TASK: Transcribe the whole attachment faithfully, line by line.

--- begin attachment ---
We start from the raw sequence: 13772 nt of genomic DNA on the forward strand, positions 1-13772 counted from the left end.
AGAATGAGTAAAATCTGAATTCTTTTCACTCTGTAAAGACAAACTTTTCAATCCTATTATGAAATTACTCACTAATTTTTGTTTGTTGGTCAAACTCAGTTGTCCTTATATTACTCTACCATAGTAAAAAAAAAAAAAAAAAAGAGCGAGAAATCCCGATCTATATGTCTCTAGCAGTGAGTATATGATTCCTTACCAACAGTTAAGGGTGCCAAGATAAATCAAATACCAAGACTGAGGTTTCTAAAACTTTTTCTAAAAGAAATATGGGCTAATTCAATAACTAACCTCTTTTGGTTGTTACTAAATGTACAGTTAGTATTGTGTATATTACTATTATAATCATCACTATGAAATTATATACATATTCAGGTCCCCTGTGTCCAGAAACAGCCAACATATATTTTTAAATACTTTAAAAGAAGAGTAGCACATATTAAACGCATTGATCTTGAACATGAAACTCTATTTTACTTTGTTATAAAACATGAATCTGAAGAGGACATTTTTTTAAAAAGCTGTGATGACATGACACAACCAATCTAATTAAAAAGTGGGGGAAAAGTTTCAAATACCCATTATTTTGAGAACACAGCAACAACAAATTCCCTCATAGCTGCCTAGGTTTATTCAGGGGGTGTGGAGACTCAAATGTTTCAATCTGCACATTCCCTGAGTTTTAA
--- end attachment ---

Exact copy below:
We start from the raw sequence: 13772 nt of genomic DNA on the forward strand, positions 1-13772 counted from the left end.
AGAATGAGTAAAATCTGAATTCTTTTCACTCTGTAAAGACAAACTTTTCAATCCTATTATGAAATTACTCACTAATTTTTGTTTGTTGGTCAAACTCAGTTGTCCTTATATTACTCTACCATAGTAAAAAAAAAAAAAAAAAAGAGCGAGAAATCCCGATCTATATGTCTCTAGCAGTGAGTATATGATTCCTTACCAACAGTTAAGGGTGCCAAGATAAATCAAATACCAAGACTGAGGTTTCTAAAACTTTTTCTAAAAGAAATATGGGCTAATTCAATAACTAACCTCTTTTGGTTGTTACTAAATGTACAGTTAGTATTGTGTATATTACTATTATAATCATCACTATGAAATTATATACATATTCAGGTCCCCTGTGTCCAGAAACAGCCAACATATATTTTTAAATACTTTAAAAGAAGAGTAGCACATATTAAACGCATTGATCTTGAACATGAAACTCTATTTTACTTTGTTATAAAACATGAATCTGAAGAGGACATTTTTTTAAAAAGCTGTGATGACATGACACAACCAATCTAATTAAAAAGTGGGGGAAAAGTTTCAAATACCCATTATTTTGAGAACACAGCAACAACAAATTCCCTCATAGCTGCCTAGGTTTATTCAGGGGGTGTGGAGACTCAAATGTTTCAATCTGCACATTCCCTGAGTTTTAA